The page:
Here’s how they go:

- To find 1% of any number, just divide it by 100.
- For 10%, divide the number by 10.
- To get 25%, divide it by 4.
- And for 50%, you simply divide it by 2.

## How to Calculate a Number Based on Its Percentage?

Take this for instance: if 25% of a number is 16, we can use a simple formula to work out what that number is. Let me show you how it’s done.

So, ‘a’ is the number we’re looking at, ‘p’ is the rate of percentage we’re dealing with, and ‘b’ is what that percentage turns out to be of the number.

Let’s break it down: if we take 16 and apply the formula, we multiply it by 100 and then divide by 25, ending up with 64. It’s the same idea when you’re trying to work out the original number from its percentage, except you swap out division for multiplication.

Several simple ways to find a number from its percentage:

- To find a number whose 1% equals n, you need to multiply n by 100.
- To find a number whose 10% equals n, you need to multiply n by 10.
- To find a number whose 25% equals n, you need to multiply n by 4.
- To find a number whose 50% equals n, you need to multiply n by 2.

## Ways to Assist Parents in Explaining Percentages to Children

At Mathema, our tutors don’t solely rely on formulas when teaching percentages. The key to success in this subject is gaining a deep understanding of how percentages work, and we achieve this through real-life examples and simple problems at the beginning. Parents can also play a role in helping their children understand percentages by following these tips.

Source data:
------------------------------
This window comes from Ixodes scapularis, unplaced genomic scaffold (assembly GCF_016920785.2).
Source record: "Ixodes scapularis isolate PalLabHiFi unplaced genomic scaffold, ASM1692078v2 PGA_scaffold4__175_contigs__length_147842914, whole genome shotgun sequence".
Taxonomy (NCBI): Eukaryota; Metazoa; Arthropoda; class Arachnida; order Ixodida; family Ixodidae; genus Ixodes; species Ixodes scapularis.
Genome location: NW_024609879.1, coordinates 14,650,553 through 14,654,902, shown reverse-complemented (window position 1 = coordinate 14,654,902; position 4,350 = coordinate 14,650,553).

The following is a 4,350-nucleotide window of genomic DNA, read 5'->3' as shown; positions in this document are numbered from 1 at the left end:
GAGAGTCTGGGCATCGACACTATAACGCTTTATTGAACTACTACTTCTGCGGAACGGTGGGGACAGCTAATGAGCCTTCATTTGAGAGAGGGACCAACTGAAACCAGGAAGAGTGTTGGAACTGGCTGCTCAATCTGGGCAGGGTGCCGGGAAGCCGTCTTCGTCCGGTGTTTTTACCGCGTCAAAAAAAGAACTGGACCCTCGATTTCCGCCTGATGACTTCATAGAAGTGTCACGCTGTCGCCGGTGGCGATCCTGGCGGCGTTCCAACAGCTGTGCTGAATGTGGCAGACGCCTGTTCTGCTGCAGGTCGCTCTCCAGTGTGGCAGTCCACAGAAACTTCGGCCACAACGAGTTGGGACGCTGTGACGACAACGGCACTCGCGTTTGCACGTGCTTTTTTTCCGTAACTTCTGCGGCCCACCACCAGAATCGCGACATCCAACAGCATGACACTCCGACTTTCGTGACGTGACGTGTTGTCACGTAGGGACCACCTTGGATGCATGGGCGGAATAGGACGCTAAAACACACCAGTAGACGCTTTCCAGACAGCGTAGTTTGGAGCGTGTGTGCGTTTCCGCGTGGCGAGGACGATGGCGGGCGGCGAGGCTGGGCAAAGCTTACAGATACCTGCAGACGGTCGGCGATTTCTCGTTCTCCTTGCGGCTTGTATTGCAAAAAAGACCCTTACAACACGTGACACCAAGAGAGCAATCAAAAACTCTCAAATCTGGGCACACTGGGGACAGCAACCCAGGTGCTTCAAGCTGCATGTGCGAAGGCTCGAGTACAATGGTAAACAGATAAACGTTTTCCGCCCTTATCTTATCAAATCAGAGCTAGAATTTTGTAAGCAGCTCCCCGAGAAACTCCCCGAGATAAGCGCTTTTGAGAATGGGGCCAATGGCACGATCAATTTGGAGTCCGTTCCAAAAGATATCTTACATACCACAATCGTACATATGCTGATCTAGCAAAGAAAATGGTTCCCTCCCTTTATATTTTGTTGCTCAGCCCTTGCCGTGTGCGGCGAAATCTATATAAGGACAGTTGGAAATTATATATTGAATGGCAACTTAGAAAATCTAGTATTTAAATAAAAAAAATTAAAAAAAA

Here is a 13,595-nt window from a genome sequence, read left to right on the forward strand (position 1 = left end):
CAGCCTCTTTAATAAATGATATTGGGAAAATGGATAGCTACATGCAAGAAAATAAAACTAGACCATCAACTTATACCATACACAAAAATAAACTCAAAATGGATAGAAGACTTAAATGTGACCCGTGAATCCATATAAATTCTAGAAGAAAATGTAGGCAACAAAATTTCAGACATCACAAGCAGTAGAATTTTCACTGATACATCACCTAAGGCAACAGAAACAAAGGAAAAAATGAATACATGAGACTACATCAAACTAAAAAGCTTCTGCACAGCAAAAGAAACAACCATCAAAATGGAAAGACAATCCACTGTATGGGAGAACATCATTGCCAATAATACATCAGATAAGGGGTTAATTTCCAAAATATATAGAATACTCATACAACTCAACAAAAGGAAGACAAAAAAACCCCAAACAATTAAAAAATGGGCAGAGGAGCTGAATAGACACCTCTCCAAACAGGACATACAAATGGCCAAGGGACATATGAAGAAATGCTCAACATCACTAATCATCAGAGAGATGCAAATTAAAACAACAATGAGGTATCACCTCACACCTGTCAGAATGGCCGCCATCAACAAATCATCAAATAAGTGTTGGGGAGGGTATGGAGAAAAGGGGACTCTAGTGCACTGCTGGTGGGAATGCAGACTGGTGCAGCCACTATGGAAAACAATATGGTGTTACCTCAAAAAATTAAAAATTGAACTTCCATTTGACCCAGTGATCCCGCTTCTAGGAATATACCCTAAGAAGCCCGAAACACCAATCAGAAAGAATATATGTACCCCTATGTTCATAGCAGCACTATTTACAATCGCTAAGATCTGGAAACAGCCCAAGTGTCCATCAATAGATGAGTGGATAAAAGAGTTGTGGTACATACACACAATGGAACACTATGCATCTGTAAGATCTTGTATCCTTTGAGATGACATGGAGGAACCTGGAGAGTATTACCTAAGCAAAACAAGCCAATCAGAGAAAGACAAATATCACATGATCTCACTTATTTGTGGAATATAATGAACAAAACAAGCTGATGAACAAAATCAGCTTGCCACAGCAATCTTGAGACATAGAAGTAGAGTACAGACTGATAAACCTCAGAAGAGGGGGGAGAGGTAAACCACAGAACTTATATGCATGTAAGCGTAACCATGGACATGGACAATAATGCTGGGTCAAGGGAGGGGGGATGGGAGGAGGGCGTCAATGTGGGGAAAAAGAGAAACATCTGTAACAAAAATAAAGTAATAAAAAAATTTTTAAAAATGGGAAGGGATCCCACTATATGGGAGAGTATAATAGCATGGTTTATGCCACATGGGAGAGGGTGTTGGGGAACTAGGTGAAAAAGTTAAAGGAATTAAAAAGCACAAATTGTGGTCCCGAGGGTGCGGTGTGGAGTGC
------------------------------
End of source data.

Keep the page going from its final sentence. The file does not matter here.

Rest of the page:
**One effective method for engaging with percentages is using money. **When you go shopping, bring the receipt and ask your child to calculate what percentage, for instance, the cost of groceries represents out of the total amount spent. Explain that this information is important, and you need their assistance. These tasks can help children comprehend percentages and develop financial literacy.

**Don’t hesitate to let your child use a calculator.** Sometimes, percentage calculations can result in complex decimal numbers that are challenging to compute mentally. Allow your child to use practical methods and verify the results using an online percentage calculator available on the internet. Keep in mind that the key rule is for the child to understand what they are calculating and why.

**Consider the assistance of math tutors. **Tutors can professionally help a child grasp the concept of percentages quickly and make progress. The school curriculum is extensive, and students who fall behind may struggle with test scores and year-end results.

You don’t necessarily need to schedule daily extra lessons but focus on enhancing your child’s knowledge when necessary. Mathema tutors frequently prepare children for tests, aid in understanding challenging topics, and assist with homework assignments. A few lessons can make a significant difference, and afterward, the child can continue learning independently until they encounter another challenging topic.